Two weeks ago we attended the useR! conference hosted on the UCLA campus. I landed in Los Angeles at 8:30 P.M on Sunday June 29, and met up with Amy — another math hacker at 0xdata. After a harrowing cab ride we arrived on the UCLA campus at Sunset Village where we would be lodging for the next 3 evenings. Having just got the h2o R package accepted by the CRAN gods, we were definitely a little more than giddy to be at useR!
Day 0 of the conference eased in with tutorials from various different R projects and packages — I sat in on the dplyr tutorial by Hadley Wickham, which turned out to be an engaging hands-on workshop in which my neighbor and I got to solve small problems designed to get us to learn about the dplyr package. As one of the R developers at 0xdata, there is a lot that I cannot wait to add h2o support for.
For the rest of Day 0, Amy and I set up our booth and connected up with Max, 0xdata’s Customer Engagement Manager. A few weeks prior to the conference, Max and Sri (CEO) hosted a meetup in Los Angeles demoing H2O, so there were a lot of folks that recognized us already on the tutorial day. It was great to catch up with them and hear about their experiences with H2O so far. We handed out the few cards and data sheets we had on hand while setting up for the official start of the conference on Tuesday.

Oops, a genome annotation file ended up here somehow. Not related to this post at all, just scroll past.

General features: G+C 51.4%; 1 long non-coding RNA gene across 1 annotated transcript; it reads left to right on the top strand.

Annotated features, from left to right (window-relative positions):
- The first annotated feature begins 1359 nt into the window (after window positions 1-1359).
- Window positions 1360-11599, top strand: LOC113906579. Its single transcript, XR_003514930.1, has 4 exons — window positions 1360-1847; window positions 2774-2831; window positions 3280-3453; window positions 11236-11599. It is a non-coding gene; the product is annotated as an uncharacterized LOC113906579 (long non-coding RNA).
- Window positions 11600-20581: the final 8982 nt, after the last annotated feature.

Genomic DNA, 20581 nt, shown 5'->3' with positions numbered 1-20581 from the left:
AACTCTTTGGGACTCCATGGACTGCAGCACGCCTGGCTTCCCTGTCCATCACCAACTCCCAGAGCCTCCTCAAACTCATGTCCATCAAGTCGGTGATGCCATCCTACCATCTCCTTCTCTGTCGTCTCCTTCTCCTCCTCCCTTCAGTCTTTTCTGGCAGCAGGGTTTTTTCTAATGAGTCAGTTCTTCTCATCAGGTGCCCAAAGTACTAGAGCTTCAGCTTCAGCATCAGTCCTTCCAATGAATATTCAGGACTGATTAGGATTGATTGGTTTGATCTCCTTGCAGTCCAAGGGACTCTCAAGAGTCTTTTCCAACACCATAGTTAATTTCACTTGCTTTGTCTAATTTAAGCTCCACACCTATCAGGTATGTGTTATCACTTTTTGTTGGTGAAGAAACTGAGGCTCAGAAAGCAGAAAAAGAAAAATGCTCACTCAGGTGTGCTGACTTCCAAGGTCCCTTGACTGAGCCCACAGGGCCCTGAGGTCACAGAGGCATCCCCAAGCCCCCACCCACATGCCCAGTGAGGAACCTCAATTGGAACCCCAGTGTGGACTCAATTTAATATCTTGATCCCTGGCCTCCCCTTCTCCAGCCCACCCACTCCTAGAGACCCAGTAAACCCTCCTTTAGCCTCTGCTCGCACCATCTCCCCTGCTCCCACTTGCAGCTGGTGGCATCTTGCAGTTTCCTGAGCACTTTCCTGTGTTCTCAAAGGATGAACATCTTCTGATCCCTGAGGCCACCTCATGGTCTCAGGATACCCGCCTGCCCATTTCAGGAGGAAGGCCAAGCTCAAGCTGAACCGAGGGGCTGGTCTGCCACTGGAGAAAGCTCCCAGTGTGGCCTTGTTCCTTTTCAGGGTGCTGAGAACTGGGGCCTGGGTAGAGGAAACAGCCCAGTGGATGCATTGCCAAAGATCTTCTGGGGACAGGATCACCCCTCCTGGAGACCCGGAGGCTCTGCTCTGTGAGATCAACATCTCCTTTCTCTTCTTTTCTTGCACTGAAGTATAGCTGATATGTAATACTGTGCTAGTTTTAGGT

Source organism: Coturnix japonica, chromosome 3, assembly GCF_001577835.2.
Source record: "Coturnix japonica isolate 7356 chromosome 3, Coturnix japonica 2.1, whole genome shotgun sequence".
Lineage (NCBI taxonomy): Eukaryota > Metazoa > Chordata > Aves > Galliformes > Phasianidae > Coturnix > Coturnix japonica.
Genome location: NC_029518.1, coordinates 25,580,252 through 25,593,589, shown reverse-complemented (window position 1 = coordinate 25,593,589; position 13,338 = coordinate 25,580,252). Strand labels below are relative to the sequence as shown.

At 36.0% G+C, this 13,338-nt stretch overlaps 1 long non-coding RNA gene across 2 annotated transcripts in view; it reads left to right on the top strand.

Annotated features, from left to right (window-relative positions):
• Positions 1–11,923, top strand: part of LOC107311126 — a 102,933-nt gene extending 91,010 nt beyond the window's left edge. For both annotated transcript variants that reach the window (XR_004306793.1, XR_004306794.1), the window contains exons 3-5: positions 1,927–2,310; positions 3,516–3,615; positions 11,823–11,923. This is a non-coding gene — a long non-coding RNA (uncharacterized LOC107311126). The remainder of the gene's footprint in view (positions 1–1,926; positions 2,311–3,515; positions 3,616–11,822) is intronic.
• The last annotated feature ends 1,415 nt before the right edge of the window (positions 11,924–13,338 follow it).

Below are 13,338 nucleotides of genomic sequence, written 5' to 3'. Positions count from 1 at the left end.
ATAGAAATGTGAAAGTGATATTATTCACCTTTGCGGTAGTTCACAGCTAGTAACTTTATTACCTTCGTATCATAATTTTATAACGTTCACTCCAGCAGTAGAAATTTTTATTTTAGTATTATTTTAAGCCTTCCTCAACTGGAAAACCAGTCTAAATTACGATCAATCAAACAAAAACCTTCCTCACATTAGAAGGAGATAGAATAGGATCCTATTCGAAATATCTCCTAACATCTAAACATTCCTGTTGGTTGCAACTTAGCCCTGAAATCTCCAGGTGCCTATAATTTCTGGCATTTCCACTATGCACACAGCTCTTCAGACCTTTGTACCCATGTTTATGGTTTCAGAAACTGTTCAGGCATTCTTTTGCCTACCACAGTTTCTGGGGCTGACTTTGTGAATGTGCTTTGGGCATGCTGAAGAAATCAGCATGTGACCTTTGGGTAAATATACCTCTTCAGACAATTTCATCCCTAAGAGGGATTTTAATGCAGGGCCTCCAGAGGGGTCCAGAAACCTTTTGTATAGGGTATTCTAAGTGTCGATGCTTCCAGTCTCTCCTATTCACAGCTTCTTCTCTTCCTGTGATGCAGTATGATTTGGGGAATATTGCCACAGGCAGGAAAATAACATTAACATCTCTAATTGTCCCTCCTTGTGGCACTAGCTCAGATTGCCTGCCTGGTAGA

On Tuesday, Wednesday, and Thursday morning there was quite a bit of booth traffic from every end of the spectrum — industry: folks in pharma, consultants, fast food, government; academia: professors, students, and professional researchers. Everyone had rich and diverse interests, but one common problem: how the hell do I make R work with large data sets? It was great to describe the ways in which R interfaces to Java as a back end — in the same way that R has done for years with Fortran and C++. Demonstrating how to parse and perform a logistic regression on 116M rows of data in less time than it took to talk about what was happening was a highlight for all that swarmed around the booth. There was lots of great feedback and feature requests too, many of which are on our road map: Time Series, Mixed Effects Models, plyr, and dplyr.
John Chambers graced us by visits to our booth and calling out our freshly admitted h2o CRAN package during his keynote — that definitely set off lots more interest than the Max, Amy, Sri, and I were prepared to handle! We stayed at the booth well into the evening on Tuesday discussing h2o and installing it on laptops for people that weren’t able to come by earlier for it being so crowded.
All in all, this was a great experience, and we ended up talking to nearly everyone at the conference. On Thursday afternoon we packed up the booth and shipped everything we couldn’t fit into our bags back to the office. Amy and I caught a flight back up to San Francisco on July 3rd, and spent the next few days celebrating the 4th and cheering our favorite Futbol teams!